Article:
I think Drag Race has, I mean with any huge movement and huge phenomenon, a cultural phenomenon that happens, I think there’s always going to be the positive and the negative that surrounds that. I think, positively, Ru Paul’s Drag Race has helped a lot of people, especially in the larger performance industry in terms of actors and singers and all that kind of stuff. I think Drag Race has definitely helped a lot of people see that it’s possible to take a drag queen seriously, and properly-seriously. I think Drag Race has opened a lot of people’s eyes up to the fact that these people that dress up in drag are actually people, that they’ve gone through shit, they have their own experiences.

I think something that shocks a lot of people, especially when I go out on gigs, is when they find out I’m fully trained, a fully trained performer—fully qualified—that I’m not just this dude dressing up in women’s clothing and prancing around lip-syncing to someone else’s music for four minutes. I think it’s shown how much work goes in behind the drag. Y’know, a drag queen has to be a make-up artist, a hairstylist, has to know their fashion, has to know how to put an outfit together. They have to be confident, they have to do all these things, be all these things to be able to do what they do.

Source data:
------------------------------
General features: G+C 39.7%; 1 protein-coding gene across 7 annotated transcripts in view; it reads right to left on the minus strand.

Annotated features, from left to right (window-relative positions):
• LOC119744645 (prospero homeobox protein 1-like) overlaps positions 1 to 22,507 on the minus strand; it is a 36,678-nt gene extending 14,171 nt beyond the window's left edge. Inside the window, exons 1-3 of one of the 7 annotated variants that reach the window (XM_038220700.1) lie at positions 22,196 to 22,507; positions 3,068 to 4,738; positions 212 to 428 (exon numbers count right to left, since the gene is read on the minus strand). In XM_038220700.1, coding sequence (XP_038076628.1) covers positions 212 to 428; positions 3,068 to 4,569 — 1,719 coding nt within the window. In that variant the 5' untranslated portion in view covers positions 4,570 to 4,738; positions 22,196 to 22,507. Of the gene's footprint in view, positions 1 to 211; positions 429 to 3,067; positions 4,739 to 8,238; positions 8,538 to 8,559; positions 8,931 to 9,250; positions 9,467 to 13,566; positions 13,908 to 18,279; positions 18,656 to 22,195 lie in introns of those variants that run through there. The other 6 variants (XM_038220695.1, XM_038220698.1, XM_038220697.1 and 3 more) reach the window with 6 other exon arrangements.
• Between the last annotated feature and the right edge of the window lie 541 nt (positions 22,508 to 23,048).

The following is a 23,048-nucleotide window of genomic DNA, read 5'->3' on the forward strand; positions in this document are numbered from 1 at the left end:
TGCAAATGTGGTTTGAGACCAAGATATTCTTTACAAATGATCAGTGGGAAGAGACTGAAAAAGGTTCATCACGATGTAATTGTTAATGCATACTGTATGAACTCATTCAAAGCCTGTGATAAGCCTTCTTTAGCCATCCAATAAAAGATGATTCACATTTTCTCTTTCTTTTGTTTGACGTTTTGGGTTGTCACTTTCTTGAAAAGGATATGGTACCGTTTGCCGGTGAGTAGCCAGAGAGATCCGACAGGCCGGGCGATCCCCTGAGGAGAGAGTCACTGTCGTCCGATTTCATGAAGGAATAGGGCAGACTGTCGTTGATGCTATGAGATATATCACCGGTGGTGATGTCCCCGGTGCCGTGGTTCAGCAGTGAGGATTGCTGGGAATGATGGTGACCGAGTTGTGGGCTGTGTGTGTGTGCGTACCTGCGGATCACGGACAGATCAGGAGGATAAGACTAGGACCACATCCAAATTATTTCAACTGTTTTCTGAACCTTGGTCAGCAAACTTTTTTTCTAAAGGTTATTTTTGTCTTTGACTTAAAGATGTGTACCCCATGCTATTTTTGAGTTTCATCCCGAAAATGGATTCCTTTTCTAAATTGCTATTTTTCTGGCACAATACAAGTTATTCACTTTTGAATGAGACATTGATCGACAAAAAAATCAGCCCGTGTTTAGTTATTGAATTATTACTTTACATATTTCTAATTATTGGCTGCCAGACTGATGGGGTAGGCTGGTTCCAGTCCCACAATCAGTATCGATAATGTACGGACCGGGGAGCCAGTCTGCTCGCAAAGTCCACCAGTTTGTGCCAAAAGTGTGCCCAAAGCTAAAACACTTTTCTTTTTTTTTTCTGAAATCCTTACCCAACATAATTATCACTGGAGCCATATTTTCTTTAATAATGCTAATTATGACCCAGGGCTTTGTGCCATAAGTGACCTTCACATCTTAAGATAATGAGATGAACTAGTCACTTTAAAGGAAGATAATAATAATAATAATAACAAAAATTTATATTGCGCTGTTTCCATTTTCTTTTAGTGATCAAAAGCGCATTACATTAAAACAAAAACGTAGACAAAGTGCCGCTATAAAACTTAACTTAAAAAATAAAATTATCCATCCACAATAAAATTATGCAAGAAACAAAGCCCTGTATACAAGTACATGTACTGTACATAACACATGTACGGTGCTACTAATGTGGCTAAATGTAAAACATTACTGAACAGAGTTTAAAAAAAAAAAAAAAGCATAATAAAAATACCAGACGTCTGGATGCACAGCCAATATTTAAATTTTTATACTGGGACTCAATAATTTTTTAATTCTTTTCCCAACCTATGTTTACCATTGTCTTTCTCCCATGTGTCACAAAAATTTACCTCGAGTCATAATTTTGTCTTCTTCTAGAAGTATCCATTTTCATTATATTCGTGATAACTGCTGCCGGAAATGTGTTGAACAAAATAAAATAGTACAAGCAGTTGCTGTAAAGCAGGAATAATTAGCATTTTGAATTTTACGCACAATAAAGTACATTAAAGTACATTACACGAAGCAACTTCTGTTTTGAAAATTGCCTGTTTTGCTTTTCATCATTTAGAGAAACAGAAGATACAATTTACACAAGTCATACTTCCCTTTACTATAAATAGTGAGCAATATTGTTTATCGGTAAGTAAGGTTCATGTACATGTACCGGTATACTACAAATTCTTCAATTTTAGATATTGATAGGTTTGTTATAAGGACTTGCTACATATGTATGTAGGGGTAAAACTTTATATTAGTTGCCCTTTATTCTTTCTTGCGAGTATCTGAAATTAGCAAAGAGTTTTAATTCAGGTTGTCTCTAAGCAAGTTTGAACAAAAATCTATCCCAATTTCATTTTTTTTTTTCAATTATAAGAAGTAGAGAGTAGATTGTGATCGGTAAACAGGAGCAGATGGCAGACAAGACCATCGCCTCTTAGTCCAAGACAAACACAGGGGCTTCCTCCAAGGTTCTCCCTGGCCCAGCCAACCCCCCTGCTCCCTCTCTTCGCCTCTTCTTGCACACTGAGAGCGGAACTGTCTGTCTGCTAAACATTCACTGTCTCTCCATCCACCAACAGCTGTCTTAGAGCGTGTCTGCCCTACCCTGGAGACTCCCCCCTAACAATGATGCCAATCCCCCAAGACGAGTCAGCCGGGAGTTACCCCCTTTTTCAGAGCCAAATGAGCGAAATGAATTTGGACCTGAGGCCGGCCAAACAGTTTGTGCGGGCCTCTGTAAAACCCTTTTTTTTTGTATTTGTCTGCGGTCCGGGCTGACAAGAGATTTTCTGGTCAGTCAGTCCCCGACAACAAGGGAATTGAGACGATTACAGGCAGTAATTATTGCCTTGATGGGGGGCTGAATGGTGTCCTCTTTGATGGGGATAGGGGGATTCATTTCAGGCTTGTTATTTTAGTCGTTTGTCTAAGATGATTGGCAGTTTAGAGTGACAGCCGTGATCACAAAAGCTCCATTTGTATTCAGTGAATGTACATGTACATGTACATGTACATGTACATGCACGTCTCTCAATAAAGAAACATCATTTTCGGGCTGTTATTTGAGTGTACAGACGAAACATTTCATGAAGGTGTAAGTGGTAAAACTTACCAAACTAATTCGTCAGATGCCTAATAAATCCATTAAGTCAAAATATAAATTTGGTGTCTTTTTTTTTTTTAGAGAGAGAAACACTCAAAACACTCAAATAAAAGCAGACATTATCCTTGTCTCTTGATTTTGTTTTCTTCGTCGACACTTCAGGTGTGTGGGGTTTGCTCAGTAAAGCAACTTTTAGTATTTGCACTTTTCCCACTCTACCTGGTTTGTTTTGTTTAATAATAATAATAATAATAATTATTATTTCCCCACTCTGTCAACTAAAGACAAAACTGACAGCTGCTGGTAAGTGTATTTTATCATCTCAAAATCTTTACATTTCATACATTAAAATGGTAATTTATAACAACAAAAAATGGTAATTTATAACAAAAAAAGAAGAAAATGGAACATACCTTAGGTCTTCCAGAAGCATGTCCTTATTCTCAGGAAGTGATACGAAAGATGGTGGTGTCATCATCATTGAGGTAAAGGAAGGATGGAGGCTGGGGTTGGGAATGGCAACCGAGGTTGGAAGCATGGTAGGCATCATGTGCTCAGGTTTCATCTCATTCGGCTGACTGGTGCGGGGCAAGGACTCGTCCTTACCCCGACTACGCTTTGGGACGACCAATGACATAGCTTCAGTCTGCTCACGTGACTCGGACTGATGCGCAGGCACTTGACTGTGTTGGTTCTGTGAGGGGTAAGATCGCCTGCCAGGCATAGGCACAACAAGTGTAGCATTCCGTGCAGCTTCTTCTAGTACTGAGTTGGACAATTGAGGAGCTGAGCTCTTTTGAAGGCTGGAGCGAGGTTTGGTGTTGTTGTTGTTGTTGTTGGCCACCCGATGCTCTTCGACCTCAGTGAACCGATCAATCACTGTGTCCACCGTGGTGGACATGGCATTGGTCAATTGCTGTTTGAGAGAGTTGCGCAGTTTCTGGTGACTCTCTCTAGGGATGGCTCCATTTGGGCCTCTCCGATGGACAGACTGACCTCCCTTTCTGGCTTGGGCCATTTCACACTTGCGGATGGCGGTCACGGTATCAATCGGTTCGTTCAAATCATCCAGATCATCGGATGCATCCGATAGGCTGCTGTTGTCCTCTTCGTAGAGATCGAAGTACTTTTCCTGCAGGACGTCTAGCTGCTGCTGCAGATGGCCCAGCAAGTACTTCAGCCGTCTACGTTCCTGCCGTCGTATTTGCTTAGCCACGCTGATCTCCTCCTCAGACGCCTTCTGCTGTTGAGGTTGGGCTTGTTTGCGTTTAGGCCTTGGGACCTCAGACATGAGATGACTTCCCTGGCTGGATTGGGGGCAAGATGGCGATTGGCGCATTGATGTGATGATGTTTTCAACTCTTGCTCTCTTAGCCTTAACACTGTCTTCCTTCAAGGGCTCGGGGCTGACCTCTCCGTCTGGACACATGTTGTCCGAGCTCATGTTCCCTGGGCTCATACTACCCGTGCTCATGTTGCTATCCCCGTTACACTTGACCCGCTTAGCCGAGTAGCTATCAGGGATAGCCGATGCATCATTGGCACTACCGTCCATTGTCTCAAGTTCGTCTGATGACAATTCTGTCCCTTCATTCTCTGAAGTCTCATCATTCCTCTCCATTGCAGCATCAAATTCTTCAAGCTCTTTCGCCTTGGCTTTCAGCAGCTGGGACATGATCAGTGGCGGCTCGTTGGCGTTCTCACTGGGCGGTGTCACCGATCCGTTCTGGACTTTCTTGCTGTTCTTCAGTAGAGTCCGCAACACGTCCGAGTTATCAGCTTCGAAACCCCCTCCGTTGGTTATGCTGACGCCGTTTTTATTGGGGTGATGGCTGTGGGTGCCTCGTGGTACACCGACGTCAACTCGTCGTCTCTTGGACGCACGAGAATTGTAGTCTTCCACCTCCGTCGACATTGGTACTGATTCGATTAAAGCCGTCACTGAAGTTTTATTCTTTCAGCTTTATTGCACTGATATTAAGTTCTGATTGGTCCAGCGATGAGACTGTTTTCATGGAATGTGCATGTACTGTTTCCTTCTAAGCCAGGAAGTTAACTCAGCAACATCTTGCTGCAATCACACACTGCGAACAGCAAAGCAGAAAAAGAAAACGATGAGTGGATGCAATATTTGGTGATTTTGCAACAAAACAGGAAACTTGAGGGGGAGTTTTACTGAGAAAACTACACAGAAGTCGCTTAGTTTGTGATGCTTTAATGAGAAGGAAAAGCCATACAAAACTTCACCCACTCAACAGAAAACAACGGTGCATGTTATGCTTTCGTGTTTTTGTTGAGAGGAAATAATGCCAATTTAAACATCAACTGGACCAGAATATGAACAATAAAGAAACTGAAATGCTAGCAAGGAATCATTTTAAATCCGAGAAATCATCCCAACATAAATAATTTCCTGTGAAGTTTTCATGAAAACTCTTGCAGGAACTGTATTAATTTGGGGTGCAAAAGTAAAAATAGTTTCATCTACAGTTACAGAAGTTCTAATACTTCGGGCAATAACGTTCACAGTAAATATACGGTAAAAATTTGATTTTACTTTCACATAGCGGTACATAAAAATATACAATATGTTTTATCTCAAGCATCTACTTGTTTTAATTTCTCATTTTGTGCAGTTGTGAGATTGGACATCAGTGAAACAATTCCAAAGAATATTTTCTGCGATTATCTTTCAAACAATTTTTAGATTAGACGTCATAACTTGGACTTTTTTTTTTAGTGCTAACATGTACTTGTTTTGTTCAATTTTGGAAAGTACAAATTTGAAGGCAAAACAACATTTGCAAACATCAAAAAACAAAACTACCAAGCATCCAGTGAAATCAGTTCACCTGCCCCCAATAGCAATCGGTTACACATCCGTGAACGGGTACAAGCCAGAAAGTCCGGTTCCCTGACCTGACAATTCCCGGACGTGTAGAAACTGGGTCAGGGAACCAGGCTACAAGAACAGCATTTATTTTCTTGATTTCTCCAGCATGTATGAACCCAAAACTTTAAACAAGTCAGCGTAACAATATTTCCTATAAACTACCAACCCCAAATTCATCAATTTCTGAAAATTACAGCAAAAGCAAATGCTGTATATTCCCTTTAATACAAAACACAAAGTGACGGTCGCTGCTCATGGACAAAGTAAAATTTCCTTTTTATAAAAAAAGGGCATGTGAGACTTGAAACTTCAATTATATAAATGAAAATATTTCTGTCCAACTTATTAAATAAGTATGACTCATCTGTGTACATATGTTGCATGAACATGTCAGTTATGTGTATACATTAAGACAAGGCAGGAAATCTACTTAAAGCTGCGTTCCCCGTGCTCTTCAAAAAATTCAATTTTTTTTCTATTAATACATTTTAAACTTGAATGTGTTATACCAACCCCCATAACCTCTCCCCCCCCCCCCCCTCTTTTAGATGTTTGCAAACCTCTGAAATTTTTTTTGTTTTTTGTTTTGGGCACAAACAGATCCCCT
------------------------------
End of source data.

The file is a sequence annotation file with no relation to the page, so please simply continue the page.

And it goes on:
Coming Out and Doing Drag

I think that for people who—especially young people who are wanting to do drag—I think it’s so weird being a drag queen because you almost have to come out twice. You come out as a gay person and that’s all fine and I remember that when I first came out my dad was like, ‘Oh y’know son I don’t mind that you’re gay, just don’t start wearing women’s clothing, alright.’ And I was like, ‘Oh Dad, that’s never gonna happen, I’ll never do that.’ Two years later, here I am.

But I think, the biggest thing—I’ve come across so many queens that have struggled and are still struggling with having their parents validate what they do or take what they do seriously—I think one of the biggest steps in being able to kind of educate older people in what drag is, that it’s legitimate and that it’s valid, is understanding where they come from.